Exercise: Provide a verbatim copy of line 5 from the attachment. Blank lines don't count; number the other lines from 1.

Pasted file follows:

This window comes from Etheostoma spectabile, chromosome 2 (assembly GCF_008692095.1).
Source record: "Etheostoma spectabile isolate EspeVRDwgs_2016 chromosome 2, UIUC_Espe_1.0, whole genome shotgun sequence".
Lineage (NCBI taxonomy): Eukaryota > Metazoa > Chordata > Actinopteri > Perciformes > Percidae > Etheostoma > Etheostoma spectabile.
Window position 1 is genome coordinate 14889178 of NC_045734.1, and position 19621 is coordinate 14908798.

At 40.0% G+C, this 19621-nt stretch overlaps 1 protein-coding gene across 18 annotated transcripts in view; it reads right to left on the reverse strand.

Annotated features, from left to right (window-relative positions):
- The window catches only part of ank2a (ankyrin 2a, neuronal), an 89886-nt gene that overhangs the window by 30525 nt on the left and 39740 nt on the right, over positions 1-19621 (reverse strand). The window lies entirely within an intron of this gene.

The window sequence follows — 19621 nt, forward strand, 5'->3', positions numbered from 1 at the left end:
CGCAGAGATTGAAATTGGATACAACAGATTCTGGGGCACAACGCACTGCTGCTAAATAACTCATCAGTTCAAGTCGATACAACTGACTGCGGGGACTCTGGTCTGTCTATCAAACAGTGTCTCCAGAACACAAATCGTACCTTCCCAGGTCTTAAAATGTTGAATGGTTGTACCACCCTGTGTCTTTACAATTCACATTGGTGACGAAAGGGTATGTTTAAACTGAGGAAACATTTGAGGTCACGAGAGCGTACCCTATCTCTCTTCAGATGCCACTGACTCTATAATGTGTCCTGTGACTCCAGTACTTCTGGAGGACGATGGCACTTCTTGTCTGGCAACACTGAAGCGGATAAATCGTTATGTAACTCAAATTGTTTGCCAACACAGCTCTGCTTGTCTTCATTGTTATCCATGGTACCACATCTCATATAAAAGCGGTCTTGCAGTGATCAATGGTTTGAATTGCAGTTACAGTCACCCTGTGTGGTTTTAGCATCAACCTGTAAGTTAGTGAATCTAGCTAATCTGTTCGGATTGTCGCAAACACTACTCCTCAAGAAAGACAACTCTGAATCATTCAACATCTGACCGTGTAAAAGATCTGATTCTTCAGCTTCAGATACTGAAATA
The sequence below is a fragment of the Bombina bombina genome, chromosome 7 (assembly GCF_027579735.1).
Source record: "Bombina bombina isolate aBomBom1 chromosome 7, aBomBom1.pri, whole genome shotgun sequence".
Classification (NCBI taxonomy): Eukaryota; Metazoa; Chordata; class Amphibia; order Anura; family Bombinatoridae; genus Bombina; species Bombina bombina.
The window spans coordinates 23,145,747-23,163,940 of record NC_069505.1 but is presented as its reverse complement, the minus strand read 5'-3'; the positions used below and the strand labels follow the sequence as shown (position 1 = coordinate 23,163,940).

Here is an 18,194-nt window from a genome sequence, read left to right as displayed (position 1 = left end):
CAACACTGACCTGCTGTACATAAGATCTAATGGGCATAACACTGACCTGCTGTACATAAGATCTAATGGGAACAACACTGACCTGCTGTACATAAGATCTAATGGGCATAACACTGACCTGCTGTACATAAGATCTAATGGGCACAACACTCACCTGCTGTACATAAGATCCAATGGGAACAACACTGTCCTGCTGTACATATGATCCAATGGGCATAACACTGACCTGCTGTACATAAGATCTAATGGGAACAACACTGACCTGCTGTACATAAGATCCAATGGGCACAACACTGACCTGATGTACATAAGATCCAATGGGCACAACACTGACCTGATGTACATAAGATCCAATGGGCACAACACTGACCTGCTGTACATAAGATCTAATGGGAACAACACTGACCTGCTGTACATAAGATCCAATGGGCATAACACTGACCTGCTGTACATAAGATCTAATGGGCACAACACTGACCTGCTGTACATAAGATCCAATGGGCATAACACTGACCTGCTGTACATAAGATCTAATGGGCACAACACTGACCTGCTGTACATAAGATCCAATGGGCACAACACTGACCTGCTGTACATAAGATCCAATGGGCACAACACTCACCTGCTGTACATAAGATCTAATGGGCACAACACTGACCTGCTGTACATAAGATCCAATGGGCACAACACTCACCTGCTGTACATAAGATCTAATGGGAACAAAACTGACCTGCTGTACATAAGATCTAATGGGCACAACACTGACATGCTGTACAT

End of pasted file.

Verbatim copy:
At 40.0% G+C, this 19621-nt stretch overlaps 1 protein-coding gene across 18 annotated transcripts in view; it reads right to left on the reverse strand.